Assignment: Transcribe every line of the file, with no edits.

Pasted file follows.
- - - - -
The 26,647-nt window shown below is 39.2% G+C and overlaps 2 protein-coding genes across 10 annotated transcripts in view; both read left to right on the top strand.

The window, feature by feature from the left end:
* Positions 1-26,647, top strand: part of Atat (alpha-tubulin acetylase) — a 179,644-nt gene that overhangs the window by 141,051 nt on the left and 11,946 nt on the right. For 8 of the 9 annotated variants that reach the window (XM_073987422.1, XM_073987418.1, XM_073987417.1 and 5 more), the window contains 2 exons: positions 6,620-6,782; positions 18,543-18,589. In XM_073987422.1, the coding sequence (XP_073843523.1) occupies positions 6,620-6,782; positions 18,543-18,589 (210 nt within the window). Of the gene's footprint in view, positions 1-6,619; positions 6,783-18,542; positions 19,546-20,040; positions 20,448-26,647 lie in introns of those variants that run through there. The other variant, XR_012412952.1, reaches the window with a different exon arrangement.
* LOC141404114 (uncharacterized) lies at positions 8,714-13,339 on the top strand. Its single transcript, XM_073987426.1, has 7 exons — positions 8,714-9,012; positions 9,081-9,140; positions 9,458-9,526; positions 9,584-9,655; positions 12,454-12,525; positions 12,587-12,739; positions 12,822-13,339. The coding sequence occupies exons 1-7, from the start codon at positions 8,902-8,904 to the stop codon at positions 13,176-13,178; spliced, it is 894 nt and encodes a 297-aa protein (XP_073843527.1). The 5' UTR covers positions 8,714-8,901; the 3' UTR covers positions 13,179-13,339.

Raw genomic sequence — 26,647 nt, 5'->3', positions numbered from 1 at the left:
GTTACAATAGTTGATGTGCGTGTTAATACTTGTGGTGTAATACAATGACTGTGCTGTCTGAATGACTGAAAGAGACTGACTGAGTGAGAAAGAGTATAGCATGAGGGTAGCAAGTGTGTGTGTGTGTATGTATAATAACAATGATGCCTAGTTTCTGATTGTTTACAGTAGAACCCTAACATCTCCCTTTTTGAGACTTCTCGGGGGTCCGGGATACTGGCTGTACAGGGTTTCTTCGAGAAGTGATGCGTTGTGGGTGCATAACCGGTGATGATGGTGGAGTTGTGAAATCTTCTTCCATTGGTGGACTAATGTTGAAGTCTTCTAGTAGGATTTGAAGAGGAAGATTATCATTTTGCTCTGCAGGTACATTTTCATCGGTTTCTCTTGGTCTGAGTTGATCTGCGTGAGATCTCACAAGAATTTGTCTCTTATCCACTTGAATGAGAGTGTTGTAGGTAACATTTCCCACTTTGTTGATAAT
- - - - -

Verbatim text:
The 26,647-nt window shown below is 39.2% G+C and overlaps 2 protein-coding genes across 10 annotated transcripts in view; both read left to right on the top strand.

The window, feature by feature from the left end:
* Positions 1-26,647, top strand: part of Atat (alpha-tubulin acetylase) — a 179,644-nt gene that overhangs the window by 141,051 nt on the left and 11,946 nt on the right. For 8 of the 9 annotated variants that reach the window (XM_073987422.1, XM_073987418.1, XM_073987417.1 and 5 more), the window contains 2 exons: positions 6,620-6,782; positions 18,543-18,589. In XM_073987422.1, the coding sequence (XP_073843523.1) occupies positions 6,620-6,782; positions 18,543-18,589 (210 nt within the window). Of the gene's footprint in view, positions 1-6,619; positions 6,783-18,542; positions 19,546-20,040; positions 20,448-26,647 lie in introns of those variants that run through there. The other variant, XR_012412952.1, reaches the window with a different exon arrangement.
* LOC141404114 (uncharacterized) lies at positions 8,714-13,339 on the top strand. Its single transcript, XM_073987426.1, has 7 exons — positions 8,714-9,012; positions 9,081-9,140; positions 9,458-9,526; positions 9,584-9,655; positions 12,454-12,525; positions 12,587-12,739; positions 12,822-13,339. The coding sequence occupies exons 1-7, from the start codon at positions 8,902-8,904 to the stop codon at positions 13,176-13,178; spliced, it is 894 nt and encodes a 297-aa protein (XP_073843527.1). The 5' UTR covers positions 8,714-8,901; the 3' UTR covers positions 13,179-13,339.

Raw genomic sequence — 26,647 nt, 5'->3', positions numbered from 1 at the left:
GTTACAATAGTTGATGTGCGTGTTAATACTTGTGGTGTAATACAATGACTGTGCTGTCTGAATGACTGAAAGAGACTGACTGAGTGAGAAAGAGTATAGCATGAGGGTAGCAAGTGTGTGTGTGTGTATGTATAATAACAATGATGCCTAGTTTCTGATTGTTTACAGTAGAACCCTAACATCTCCCTTTTTGAGACTTCTCGGGGGTCCGGGATACTGGCTGTACAGGGTTTCTTCGAGAAGTGATGCGTTGTGGGTGCATAACCGGTGATGATGGTGGAGTTGTGAAATCTTCTTCCATTGGTGGACTAATGTTGAAGTCTTCTAGTAGGATTTGAAGAGGAAGATTATCATTTTGCTCTGCAGGTACATTTTCATCGGTTTCTCTTGGTCTGAGTTGATCTGCGTGAGATCTCACAAGAATTTGTCTCTTATCCACTTGAATGAGAGTGTTGTAGGTAACATTTCCCACTTTGTTGATAAT